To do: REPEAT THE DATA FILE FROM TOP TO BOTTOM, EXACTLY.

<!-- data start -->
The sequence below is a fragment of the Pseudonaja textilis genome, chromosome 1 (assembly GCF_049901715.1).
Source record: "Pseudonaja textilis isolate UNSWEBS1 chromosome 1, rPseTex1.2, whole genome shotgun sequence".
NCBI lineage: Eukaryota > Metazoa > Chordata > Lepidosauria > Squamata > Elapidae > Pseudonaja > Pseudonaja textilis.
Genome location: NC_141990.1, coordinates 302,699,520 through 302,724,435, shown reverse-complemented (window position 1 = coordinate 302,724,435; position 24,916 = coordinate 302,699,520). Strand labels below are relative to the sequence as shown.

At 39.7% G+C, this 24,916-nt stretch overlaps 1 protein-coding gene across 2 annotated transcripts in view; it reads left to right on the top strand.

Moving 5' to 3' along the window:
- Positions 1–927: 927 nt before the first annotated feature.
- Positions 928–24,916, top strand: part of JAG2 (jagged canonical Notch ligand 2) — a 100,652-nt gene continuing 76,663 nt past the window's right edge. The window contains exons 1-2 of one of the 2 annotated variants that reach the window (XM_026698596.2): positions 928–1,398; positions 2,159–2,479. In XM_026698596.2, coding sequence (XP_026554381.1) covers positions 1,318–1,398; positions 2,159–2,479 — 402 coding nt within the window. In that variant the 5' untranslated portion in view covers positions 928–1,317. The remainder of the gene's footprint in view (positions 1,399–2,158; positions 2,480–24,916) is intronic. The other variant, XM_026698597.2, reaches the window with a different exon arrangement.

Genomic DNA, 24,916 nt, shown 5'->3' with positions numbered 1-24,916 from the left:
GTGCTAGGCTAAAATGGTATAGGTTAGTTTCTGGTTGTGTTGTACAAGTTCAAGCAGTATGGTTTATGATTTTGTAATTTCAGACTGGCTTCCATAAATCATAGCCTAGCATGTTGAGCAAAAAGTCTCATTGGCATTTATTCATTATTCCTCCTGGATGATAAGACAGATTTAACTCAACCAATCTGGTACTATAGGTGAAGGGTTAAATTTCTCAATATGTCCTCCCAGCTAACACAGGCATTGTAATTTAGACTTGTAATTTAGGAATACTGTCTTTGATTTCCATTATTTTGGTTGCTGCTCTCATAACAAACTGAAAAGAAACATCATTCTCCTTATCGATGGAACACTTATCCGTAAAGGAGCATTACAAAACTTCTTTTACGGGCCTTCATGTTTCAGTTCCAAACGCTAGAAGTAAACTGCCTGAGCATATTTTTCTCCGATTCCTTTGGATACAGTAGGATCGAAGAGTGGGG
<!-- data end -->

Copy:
The sequence below is a fragment of the Pseudonaja textilis genome, chromosome 1 (assembly GCF_049901715.1).
Source record: "Pseudonaja textilis isolate UNSWEBS1 chromosome 1, rPseTex1.2, whole genome shotgun sequence".
NCBI lineage: Eukaryota > Metazoa > Chordata > Lepidosauria > Squamata > Elapidae > Pseudonaja > Pseudonaja textilis.
Genome location: NC_141990.1, coordinates 302,699,520 through 302,724,435, shown reverse-complemented (window position 1 = coordinate 302,724,435; position 24,916 = coordinate 302,699,520). Strand labels below are relative to the sequence as shown.

At 39.7% G+C, this 24,916-nt stretch overlaps 1 protein-coding gene across 2 annotated transcripts in view; it reads left to right on the top strand.

Moving 5' to 3' along the window:
- Positions 1–927: 927 nt before the first annotated feature.
- Positions 928–24,916, top strand: part of JAG2 (jagged canonical Notch ligand 2) — a 100,652-nt gene continuing 76,663 nt past the window's right edge. The window contains exons 1-2 of one of the 2 annotated variants that reach the window (XM_026698596.2): positions 928–1,398; positions 2,159–2,479. In XM_026698596.2, coding sequence (XP_026554381.1) covers positions 1,318–1,398; positions 2,159–2,479 — 402 coding nt within the window. In that variant the 5' untranslated portion in view covers positions 928–1,317. The remainder of the gene's footprint in view (positions 1,399–2,158; positions 2,480–24,916) is intronic. The other variant, XM_026698597.2, reaches the window with a different exon arrangement.

Genomic DNA, 24,916 nt, shown 5'->3' with positions numbered 1-24,916 from the left:
GTGCTAGGCTAAAATGGTATAGGTTAGTTTCTGGTTGTGTTGTACAAGTTCAAGCAGTATGGTTTATGATTTTGTAATTTCAGACTGGCTTCCATAAATCATAGCCTAGCATGTTGAGCAAAAAGTCTCATTGGCATTTATTCATTATTCCTCCTGGATGATAAGACAGATTTAACTCAACCAATCTGGTACTATAGGTGAAGGGTTAAATTTCTCAATATGTCCTCCCAGCTAACACAGGCATTGTAATTTAGACTTGTAATTTAGGAATACTGTCTTTGATTTCCATTATTTTGGTTGCTGCTCTCATAACAAACTGAAAAGAAACATCATTCTCCTTATCGATGGAACACTTATCCGTAAAGGAGCATTACAAAACTTCTTTTACGGGCCTTCATGTTTCAGTTCCAAACGCTAGAAGTAAACTGCCTGAGCATATTTTTCTCCGATTCCTTTGGATACAGTAGGATCGAAGAGTGGGG